Psychotherapist $150/ hour for a year would cost you: $6750.
Psychiatrist who offers therapy and can see you and provide treatment under Medicare would cost varying dependent on the status of your
There is an other scheme than the BAMHC  is available in Sydney if you qualify, called PSS 

I hope this information helped to give you a bit more insight about who can provide mental health service or therapy, and how you can find the most suitable person for you.
I will be updating this post as I collect more information. If you have any suggestions to include something, please let me know by leaving a comment below.

Korner, A., & McLean, L. (2017). Conversational model psychotherapy. Australasian Psychiatry, 25(3), 219-221.
Meares, R., & Jones, S. (2009). The role of analogical relatedness in personal integration or coherence. Contemp. Psychoanal., 45(4), 504-519.
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Trust Yourself Summit – Transform Codependent Patterns & Express Your True Self In Any Relationship

Source: Trust Yourself Summit – Transform Codependent Patterns & Express Your True Self In Any Relationship

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How to BRAVE the Holiday Season

How to BRAVE the Holiday Season


The holiday season is the time of the year when there might be some extra relational demands of us. While the festive season is generally a happy time, the reflections and celebrations can also be challenging. There are expectations; from family members with whom we may share some difficult history, or perhaps the opposite – we may find that we don’t have enough people to share in our experience.

Below is a small list of skills I’ve put together for you on the occasions when you might find yourself overwhelmed. The exercises are adapted from Somatic Experiencing®, The Daring Way™ (Brené Brown’s work), and are also informed by the Polyvagal Theory.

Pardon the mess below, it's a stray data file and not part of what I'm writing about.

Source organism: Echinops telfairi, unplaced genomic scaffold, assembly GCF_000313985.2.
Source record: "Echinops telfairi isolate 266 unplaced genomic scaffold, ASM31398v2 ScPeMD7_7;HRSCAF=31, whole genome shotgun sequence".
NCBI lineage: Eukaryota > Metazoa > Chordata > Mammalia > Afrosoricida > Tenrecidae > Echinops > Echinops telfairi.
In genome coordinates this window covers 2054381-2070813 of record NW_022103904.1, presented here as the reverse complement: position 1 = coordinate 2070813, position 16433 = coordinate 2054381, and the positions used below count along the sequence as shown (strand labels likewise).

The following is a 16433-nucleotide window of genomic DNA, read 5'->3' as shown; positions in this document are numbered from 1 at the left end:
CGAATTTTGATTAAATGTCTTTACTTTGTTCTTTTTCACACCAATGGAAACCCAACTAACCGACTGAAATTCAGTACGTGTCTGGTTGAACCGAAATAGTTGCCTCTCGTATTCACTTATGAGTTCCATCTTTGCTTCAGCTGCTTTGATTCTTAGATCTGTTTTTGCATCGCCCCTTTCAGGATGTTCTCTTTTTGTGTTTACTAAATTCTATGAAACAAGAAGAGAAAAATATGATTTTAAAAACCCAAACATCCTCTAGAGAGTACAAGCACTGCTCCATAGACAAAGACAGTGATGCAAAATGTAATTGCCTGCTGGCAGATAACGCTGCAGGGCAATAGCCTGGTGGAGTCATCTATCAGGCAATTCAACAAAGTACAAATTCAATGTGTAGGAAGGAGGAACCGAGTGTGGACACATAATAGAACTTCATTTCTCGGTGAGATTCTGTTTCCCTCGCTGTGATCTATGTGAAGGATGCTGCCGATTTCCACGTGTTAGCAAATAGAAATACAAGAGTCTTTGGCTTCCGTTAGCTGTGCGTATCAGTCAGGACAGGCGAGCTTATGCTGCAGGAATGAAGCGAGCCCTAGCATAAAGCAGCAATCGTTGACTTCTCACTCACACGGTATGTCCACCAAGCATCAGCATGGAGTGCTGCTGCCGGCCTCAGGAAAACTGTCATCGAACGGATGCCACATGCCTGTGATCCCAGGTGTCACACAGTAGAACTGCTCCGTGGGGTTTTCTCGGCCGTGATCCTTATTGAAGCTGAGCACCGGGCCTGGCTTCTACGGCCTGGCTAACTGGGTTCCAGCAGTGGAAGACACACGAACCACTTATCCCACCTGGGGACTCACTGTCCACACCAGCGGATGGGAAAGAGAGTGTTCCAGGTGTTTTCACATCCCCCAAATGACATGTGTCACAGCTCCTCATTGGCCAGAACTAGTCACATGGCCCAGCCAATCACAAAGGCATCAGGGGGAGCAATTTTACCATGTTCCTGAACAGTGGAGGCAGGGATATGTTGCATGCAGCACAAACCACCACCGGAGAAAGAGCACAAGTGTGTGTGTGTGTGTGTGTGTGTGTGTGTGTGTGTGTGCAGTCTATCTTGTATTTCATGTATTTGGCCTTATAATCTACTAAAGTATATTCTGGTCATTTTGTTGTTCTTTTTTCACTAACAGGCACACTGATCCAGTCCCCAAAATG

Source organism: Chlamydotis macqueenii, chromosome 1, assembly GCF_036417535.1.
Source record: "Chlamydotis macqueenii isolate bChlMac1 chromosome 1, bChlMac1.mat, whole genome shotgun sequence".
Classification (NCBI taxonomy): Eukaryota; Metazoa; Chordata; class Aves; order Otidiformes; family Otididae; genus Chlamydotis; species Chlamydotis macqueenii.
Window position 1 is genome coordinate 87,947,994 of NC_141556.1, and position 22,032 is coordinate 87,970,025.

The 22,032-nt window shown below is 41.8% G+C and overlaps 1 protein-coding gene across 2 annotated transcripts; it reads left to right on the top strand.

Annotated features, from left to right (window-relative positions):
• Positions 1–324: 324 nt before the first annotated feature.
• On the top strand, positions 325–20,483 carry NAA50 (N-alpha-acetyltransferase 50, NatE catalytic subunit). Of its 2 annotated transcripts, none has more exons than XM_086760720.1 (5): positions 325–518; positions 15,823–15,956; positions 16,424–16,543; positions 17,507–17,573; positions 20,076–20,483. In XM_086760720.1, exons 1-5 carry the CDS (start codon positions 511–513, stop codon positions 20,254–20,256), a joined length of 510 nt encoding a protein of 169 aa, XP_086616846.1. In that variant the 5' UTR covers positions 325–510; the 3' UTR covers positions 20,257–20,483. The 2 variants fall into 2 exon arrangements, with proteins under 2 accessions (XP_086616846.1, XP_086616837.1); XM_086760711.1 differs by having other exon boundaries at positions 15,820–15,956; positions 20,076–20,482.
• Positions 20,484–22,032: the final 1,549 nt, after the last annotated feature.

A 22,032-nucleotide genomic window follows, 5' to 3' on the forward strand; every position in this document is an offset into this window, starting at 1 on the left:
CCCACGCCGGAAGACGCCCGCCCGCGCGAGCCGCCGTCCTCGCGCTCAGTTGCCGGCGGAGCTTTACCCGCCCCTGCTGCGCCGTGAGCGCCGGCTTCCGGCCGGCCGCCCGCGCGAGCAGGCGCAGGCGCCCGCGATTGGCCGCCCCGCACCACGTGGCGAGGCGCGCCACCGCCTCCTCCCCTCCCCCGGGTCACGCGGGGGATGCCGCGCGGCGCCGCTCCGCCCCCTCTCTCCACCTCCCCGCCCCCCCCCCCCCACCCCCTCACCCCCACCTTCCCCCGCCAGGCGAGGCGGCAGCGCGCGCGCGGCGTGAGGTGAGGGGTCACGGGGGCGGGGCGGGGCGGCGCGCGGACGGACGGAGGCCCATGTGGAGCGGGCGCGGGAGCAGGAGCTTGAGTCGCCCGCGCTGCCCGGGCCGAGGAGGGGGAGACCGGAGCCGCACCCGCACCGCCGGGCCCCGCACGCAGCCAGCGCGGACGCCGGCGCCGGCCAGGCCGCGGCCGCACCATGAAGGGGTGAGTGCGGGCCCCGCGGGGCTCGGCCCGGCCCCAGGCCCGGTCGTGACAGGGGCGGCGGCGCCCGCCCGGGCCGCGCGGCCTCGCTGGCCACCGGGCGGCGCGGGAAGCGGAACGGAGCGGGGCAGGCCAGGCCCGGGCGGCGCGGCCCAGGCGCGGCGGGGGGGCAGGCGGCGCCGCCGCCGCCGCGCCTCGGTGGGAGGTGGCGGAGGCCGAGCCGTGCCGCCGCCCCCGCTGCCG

Breathe. Wherever you are, this is the easiest option to start regulating your nervous system. Practice three counts in-breath (via the nose) and five counts out-breath (via the mouth), pushing the air out. Repeat this sequence three times and practice at least three times a day. This technique will help you to engage the calming part of your nervous system – the part we refer to as the parasympathetic nervous system.

Remember a recent day or time when you felt most like yourself. It could be a day when you had a good session at yoga, a superb coffee in bed, or that time you spent with people who you connect to. It can be anything really. As you remember, and recall the sense of being most like yourself, feel the sensory experience of that. You may have a sense of expansion into your chest, maybe you feel tall or a sense of spaciousness in your stomach. Stay with the experience and let it grow in your body. You can practice this for a couple minutes per day. This can be really useful in situations when other people’s thoughts and actions can get overwhelming, like a Christmas gathering 🙂

Awereness or orienting is a skill that you can also practice anywhere and anytime. When you reach a location, take a couple of minutes to arrive. Notice your feet, then if you are sitting down, notice the support that the seat provides. Slowly, gently moving your head, neck and eyes, look around. This seems very simple I know, but it helps your nervous system to relax by giving you chance to reduce any implicit triggers and to notice safety.